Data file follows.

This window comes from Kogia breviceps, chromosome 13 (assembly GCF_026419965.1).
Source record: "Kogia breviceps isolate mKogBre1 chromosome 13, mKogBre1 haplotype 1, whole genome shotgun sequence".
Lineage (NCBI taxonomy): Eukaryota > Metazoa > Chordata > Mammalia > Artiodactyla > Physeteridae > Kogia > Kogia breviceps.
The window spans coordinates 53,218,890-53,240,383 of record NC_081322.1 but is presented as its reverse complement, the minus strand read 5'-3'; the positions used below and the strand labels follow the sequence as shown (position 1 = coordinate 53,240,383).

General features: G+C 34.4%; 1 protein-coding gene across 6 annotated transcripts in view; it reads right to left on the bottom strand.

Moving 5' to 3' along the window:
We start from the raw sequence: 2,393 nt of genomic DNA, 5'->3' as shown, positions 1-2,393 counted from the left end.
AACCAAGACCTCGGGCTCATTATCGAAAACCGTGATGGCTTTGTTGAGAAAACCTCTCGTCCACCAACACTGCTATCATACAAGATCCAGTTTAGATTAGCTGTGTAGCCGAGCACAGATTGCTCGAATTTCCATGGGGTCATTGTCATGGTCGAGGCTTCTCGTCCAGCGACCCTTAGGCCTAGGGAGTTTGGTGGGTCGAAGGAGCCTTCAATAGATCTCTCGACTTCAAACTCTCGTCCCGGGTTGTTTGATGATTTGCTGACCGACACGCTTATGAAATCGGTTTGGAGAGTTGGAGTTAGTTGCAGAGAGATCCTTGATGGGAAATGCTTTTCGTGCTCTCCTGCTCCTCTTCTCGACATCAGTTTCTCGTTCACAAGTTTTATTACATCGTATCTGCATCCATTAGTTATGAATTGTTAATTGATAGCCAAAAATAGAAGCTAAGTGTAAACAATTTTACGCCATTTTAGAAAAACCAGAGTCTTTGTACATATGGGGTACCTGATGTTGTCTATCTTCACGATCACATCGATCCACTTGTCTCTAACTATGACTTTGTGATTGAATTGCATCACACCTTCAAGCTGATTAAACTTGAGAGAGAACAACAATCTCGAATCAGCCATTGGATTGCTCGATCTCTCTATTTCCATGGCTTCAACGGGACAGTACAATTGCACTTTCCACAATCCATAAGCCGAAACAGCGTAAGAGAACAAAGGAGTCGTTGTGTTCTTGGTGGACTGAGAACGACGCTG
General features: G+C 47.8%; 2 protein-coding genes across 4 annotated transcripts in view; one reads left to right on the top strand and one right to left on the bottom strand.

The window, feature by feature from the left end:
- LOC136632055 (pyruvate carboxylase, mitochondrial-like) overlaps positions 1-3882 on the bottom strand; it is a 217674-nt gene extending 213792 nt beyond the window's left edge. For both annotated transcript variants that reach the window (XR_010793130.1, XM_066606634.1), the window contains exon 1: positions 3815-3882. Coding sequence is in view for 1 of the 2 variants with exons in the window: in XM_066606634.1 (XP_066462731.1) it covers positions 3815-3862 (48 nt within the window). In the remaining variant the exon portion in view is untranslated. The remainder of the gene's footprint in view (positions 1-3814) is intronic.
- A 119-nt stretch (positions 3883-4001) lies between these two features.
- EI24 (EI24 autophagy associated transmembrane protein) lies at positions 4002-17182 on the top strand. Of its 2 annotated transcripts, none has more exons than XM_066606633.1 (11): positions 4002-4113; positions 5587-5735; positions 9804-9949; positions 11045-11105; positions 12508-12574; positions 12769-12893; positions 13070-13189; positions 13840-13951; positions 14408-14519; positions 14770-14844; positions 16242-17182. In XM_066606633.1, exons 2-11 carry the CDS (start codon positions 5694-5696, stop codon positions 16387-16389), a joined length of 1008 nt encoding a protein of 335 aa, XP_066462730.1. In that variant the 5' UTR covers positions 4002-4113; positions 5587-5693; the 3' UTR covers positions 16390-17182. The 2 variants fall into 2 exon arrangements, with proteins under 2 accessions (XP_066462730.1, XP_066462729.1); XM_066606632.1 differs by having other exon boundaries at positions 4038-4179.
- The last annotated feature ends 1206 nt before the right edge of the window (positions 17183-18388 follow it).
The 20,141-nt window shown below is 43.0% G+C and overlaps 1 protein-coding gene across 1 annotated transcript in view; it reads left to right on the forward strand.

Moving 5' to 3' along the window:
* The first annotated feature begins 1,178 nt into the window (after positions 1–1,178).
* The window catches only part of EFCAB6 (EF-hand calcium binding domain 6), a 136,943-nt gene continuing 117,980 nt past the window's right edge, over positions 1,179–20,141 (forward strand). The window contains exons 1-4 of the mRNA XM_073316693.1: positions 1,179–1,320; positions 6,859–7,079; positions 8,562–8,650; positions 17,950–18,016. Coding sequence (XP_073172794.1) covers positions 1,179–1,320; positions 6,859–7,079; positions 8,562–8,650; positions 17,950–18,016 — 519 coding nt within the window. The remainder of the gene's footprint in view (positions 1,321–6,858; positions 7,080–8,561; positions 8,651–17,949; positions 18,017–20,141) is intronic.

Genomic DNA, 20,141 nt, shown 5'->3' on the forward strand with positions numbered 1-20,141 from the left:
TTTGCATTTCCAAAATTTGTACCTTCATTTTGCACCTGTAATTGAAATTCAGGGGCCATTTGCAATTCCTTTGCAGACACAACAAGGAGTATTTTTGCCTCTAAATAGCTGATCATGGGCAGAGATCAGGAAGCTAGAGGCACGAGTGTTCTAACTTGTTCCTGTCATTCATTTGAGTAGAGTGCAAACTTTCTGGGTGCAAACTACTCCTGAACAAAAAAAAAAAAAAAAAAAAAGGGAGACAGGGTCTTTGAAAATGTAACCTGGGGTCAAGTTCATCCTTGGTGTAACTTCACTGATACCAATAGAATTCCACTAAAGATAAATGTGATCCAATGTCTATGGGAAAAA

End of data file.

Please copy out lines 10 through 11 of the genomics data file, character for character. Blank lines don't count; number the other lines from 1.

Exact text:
The window, feature by feature from the left end:
- LOC136632055 (pyruvate carboxylase, mitochondrial-like) overlaps positions 1-3882 on the bottom strand; it is a 217674-nt gene extending 213792 nt beyond the window's left edge. For both annotated transcript variants that reach the window (XR_010793130.1, XM_066606634.1), the window contains exon 1: positions 3815-3882. Coding sequence is in view for 1 of the 2 variants with exons in the window: in XM_066606634.1 (XP_066462731.1) it covers positions 3815-3862 (48 nt within the window). In the remaining variant the exon portion in view is untranslated. The remainder of the gene's footprint in view (positions 1-3814) is intronic.